ISIS is ‘crowdsourcing terrorism’ – Justice Dept.

Fighters of the Islamic State of Iraq and the Levant (ISIL) © Reuters
Islamic State is ‘crowdsourcing terrorism’, says the Justice Department’s top counterterrorism prosecutor. His comments come a day after a Kosovar hacker was arrested in Malaysia for handing over the names of 1,300 US government officials to the terrorist group.

"Hackers a world away can intrude into our homes with the push of a button, to steal from us, to gather intelligence that can be used against us, and even to try hurt or kill us," John Carlin said on Friday, as cited by NBC News.

"We have long warned about the convergence of terrorism and the cyber threat, but this case is a first of its kind."

Ardit Ferizi, a well-known hacker, who sympathizes with Islamic State (IS, formerly ISIS/ISIL), and his Kosova Hackers Security (KHS) group, are suspected by the Justice Department of illegally obtaining personal information, including home addresses and social security numbers of some 100,000 individuals by hacking into a US computer network belonging to an unidentified retailer in Phoenix, Arizona.

Among the data was information about 1,351 US military personnel and federal governments, which Ferizi apparently datamined and shared with IS. The list was distributed in August through jihadist social networks and was intended as a 'kill list' for IS sympathizers in America. Many of the phones and emails on the records turned out to be out of service, but some were still in use.

Although people from US-allied countries, such as the UK and Australia were included amongst the data, the majority of names belonged to Americans – everyone from lowly bureaucrats to those at the top of the chain. One person who’s personal information was breached, a social-services provider, told NBC he was surprised to have been contacted by the FBI a month ago, but did not think much of it at the time.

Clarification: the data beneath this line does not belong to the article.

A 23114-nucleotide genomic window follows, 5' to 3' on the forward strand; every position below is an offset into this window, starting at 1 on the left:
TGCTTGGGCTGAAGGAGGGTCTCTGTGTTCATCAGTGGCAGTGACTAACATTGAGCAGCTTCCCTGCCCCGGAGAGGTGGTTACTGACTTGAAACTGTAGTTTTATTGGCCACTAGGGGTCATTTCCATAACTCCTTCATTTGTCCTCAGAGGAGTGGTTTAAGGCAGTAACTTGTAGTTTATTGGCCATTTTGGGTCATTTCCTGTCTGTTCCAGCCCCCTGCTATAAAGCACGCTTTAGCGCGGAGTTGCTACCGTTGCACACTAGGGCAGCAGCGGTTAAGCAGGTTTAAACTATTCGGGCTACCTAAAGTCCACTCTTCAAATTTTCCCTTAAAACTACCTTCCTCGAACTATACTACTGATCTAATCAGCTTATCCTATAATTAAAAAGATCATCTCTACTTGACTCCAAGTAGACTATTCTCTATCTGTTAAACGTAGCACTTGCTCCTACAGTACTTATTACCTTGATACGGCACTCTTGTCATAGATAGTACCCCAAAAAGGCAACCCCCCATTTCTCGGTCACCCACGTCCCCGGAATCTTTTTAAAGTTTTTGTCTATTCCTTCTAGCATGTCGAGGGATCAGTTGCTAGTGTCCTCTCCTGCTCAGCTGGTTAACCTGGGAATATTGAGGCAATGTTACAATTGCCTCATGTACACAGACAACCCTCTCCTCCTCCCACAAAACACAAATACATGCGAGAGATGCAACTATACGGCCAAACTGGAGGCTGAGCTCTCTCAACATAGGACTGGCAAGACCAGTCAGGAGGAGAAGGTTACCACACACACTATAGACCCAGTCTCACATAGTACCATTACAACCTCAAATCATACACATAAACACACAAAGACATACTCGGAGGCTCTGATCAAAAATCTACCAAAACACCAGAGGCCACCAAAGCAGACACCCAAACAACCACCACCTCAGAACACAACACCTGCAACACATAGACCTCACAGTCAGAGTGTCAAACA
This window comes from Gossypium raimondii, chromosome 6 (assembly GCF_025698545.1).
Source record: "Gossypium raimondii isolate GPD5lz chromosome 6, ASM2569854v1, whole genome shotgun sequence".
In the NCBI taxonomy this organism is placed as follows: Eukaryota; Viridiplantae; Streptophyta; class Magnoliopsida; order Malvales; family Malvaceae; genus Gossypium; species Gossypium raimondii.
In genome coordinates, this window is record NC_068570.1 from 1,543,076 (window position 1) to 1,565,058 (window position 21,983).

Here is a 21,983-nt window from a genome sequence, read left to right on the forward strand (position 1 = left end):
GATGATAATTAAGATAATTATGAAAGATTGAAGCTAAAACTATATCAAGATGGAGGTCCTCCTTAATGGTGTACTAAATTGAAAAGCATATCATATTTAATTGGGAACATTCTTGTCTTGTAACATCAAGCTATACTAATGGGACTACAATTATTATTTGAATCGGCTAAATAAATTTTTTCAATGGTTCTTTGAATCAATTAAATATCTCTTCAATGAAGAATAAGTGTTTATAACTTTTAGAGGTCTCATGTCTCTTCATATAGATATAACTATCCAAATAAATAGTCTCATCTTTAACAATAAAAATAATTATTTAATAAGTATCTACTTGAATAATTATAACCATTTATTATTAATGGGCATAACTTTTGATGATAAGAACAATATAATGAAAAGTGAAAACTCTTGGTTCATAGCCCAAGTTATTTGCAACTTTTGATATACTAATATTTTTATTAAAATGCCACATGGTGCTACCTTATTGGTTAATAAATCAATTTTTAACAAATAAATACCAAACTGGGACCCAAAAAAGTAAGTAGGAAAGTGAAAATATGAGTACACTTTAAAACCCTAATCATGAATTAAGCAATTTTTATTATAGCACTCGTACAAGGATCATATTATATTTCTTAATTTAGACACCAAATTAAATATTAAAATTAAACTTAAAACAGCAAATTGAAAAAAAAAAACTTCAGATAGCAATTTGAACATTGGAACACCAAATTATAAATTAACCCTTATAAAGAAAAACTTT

"They said they didn't think it was a high-level risk. I was a little more vigilant at first. But then I kind of forgot about it."

A counterterrorism analyst with NBC, Evan Kohlman, believes Ferizi achieved his task by homing in on emails that ended with .gov and .mil (for military), and that his choice of people to condemn to death was not a specific. Kohlman called the idea “crude but effective.”

The authorities say Ferizi had been in contact with Junaid Hussain, who also calls himself Hussain Al-Brittani. He is a British-born hacker and a social media expert with the IS, according to the Justice Department. He is said to have been the inspiration for a number of lone-wolf attacks in the US, including at a Prophet Muhammad cartoon contest in Garland, Texas.

Ferizi reportedly supplied the hit list to Hussain in July. The names were circulated to the terrorists a month later. There was a message attached for the US authorities, claiming jihadists are "in your emails and social media accounts" and would use the confidential data they extract to strike at Americans on their home soil.

© Th3Dir3ctorY / Twitter

Hussain was assassinated in a drone strike two weeks later in Raqqa, Syria – the city, which IS, calls its capital.

Apparently, Ferizi was also in contact with an Arizona-based hosting service, from where he sourced the names. He threatened the body, saying “bad things will happen to you,” if they were to attempt to remove his malware from their systems.

He also threatened to publish the entire list of 100,000 names with attached personal data.

READ MORE: ISIS releases ‘hit list of US military personnel’, claims hacking victory

He had allegedly tried to blackmail the company for two bitcoins ($500, approximately) in return for stopping the attacks and revealing how he had carried them out, according to court papers.

Ferizi was arrested in Malaysia. He had moved to Kuala Lumpur in August 2014 to study computer science and forensics. He is expected to be extradited to the US to stand trial, Malaysian police reported.

The hacker group KHS claimed to have hacked more than 20,000 websites, including Serbian government sites, Interpol’s website in 2012, and an IBM research domain in the same year, according to the criminal complaint.